By Olivia Rondonuwu
JAKARTA (Reuters) - Indonesian militant cleric Abu Bakar Bashir faces a court verdict Thursday that could see him jailed for life for funding a group that aimed to kill the country's president.
Jailing Bashir would be an important step in the Indonesian government's efforts to weaken terror groups, but may not reduce the threat of attacks in the most populous Muslim country as others seek to push an Islamist agenda.
Bashir does not command widespread support in Indonesia, but a guilty verdict could inflame hardcore Islamists, some of whom have vowed reprisals after the U.S. killing of Osama bin Laden.
Underlining that risk, an anonymous text message circulating through the capital this week warned of 36 bombs exploding in across the country the moment the judge in the south Jakarta court announces a verdict for Bashir.
"Give me strength to fight against the infidels, Islam's enemies," said Bashir in a prayer at the court to hundreds of his followers, many of whom traveled from other cities for the conclusion of a long trial.
Police have stepped up security, with 2,900 officers at the court alone, where phone lines were scrambled and balaclava-wearing snipers took positions on surrounding buildings.
The frail 72-year old cleric is being tried on charges of supporting a paramilitary group that aimed to destabilize Southeast Asia's largest economy, and turn the officially pluralist and mostly moderate Muslim country into a state with Islamic law.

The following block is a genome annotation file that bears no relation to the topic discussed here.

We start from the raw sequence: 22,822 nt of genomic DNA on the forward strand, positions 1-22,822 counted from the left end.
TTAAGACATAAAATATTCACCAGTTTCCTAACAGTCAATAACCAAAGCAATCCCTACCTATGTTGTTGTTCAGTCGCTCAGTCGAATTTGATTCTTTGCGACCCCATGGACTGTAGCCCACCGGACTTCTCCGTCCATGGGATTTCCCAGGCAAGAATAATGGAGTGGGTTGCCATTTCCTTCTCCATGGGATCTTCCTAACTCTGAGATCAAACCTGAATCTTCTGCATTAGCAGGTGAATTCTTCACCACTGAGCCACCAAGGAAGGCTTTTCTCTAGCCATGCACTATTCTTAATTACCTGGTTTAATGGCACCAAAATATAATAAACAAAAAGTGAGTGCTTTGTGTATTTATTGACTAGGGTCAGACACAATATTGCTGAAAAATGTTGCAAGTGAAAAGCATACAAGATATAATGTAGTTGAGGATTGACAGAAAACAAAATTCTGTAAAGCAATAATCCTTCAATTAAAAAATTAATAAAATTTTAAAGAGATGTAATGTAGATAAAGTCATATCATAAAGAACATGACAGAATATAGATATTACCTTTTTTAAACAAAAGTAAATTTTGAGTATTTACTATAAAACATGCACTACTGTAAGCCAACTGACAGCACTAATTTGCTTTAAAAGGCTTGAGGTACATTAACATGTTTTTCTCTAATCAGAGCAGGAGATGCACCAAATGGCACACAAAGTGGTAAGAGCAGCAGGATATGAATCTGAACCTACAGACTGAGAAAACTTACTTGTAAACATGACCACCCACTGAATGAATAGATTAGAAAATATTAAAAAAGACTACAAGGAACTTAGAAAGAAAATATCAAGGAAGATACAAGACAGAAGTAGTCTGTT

Indonesia has seen success in recent years in tackling militant groups, and a period of political stability and strong economic growth has turned it into an emerging market favorite among investors, though security risks remain.
Militants linked by police to Bashir's group Jema'ah Ansharut Tauhid (JAT) have been involved in recent shootouts with police, and a suicide bombing at a police mosque in Java, leading analysts to conclude they are changing tactics from focusing on Western targets to attacking local institutions.
Police say Bashir was also the spiritual leader of regional group Jemaah Islamiah (JI), blamed for the 2002 Bali bombings that killed over 200 people.
This is the third attempt for Indonesian law enforcers to try the white-bearded cleric on terror charges. Previous trials only kept him briefly behind bars for other crimes such as immigration offences.
Prosecutors want life in jail for Bashir, though the maximum penalty for the charges is death.
The cleric denied his involvement in the training camp based in Aceh province, which is governed by Islamic law.
"We are here to pray for the judges and prosecutors...if there is no repentance from them, may God give them bitter pain on earth and in the afterlife," said one of Bashir's supporters at the court, wearing an Osama bin Laden T-shirt.
(Additional reporting by Lenita Sulthani; Writing by Neil Chatterjee; Editing by Daniel Magnowski)